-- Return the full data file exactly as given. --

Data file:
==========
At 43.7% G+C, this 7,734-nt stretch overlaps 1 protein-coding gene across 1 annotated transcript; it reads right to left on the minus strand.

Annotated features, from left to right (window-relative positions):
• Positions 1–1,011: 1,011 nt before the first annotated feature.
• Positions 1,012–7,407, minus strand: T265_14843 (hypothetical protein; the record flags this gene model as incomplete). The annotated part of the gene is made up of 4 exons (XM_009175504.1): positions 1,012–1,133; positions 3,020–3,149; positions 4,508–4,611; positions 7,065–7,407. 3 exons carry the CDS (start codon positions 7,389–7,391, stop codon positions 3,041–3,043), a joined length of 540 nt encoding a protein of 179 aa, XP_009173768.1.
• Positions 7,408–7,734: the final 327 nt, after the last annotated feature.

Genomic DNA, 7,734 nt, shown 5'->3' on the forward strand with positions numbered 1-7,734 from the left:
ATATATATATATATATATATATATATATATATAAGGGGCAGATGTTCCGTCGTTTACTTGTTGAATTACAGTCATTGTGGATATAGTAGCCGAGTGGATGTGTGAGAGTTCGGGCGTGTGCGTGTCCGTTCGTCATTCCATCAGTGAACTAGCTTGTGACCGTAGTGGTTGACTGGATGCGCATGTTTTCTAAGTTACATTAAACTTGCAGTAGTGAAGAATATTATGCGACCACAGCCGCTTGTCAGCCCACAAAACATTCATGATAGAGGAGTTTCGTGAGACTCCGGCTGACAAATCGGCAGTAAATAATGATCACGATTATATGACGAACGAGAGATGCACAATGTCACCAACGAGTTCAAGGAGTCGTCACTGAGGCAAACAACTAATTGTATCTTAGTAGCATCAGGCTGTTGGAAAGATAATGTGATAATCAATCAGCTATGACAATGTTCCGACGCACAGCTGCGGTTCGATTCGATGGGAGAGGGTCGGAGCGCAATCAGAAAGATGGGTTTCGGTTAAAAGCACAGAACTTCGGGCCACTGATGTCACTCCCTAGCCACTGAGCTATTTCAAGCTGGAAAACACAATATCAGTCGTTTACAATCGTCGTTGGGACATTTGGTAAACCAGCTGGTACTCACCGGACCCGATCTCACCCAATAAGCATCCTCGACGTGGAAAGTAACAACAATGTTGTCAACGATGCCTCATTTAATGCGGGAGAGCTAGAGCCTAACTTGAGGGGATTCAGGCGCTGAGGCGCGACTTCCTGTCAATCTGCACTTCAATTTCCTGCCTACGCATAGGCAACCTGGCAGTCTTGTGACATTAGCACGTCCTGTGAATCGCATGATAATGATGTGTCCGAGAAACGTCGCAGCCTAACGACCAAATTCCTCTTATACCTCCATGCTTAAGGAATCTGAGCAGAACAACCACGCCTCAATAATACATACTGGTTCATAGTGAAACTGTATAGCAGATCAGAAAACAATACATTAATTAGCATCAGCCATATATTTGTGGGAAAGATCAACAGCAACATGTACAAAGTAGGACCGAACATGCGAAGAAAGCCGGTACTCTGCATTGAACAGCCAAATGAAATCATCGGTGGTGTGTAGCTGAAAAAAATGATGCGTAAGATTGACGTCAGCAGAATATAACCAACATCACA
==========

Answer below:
At 43.7% G+C, this 7,734-nt stretch overlaps 1 protein-coding gene across 1 annotated transcript; it reads right to left on the minus strand.

Annotated features, from left to right (window-relative positions):
• Positions 1–1,011: 1,011 nt before the first annotated feature.
• Positions 1,012–7,407, minus strand: T265_14843 (hypothetical protein; the record flags this gene model as incomplete). The annotated part of the gene is made up of 4 exons (XM_009175504.1): positions 1,012–1,133; positions 3,020–3,149; positions 4,508–4,611; positions 7,065–7,407. 3 exons carry the CDS (start codon positions 7,389–7,391, stop codon positions 3,041–3,043), a joined length of 540 nt encoding a protein of 179 aa, XP_009173768.1.
• Positions 7,408–7,734: the final 327 nt, after the last annotated feature.

Genomic DNA, 7,734 nt, shown 5'->3' on the forward strand with positions numbered 1-7,734 from the left:
ATATATATATATATATATATATATATATATATAAGGGGCAGATGTTCCGTCGTTTACTTGTTGAATTACAGTCATTGTGGATATAGTAGCCGAGTGGATGTGTGAGAGTTCGGGCGTGTGCGTGTCCGTTCGTCATTCCATCAGTGAACTAGCTTGTGACCGTAGTGGTTGACTGGATGCGCATGTTTTCTAAGTTACATTAAACTTGCAGTAGTGAAGAATATTATGCGACCACAGCCGCTTGTCAGCCCACAAAACATTCATGATAGAGGAGTTTCGTGAGACTCCGGCTGACAAATCGGCAGTAAATAATGATCACGATTATATGACGAACGAGAGATGCACAATGTCACCAACGAGTTCAAGGAGTCGTCACTGAGGCAAACAACTAATTGTATCTTAGTAGCATCAGGCTGTTGGAAAGATAATGTGATAATCAATCAGCTATGACAATGTTCCGACGCACAGCTGCGGTTCGATTCGATGGGAGAGGGTCGGAGCGCAATCAGAAAGATGGGTTTCGGTTAAAAGCACAGAACTTCGGGCCACTGATGTCACTCCCTAGCCACTGAGCTATTTCAAGCTGGAAAACACAATATCAGTCGTTTACAATCGTCGTTGGGACATTTGGTAAACCAGCTGGTACTCACCGGACCCGATCTCACCCAATAAGCATCCTCGACGTGGAAAGTAACAACAATGTTGTCAACGATGCCTCATTTAATGCGGGAGAGCTAGAGCCTAACTTGAGGGGATTCAGGCGCTGAGGCGCGACTTCCTGTCAATCTGCACTTCAATTTCCTGCCTACGCATAGGCAACCTGGCAGTCTTGTGACATTAGCACGTCCTGTGAATCGCATGATAATGATGTGTCCGAGAAACGTCGCAGCCTAACGACCAAATTCCTCTTATACCTCCATGCTTAAGGAATCTGAGCAGAACAACCACGCCTCAATAATACATACTGGTTCATAGTGAAACTGTATAGCAGATCAGAAAACAATACATTAATTAGCATCAGCCATATATTTGTGGGAAAGATCAACAGCAACATGTACAAAGTAGGACCGAACATGCGAAGAAAGCCGGTACTCTGCATTGAACAGCCAAATGAAATCATCGGTGGTGTGTAGCTGAAAAAAATGATGCGTAAGATTGACGTCAGCAGAATATAACCAACATCACA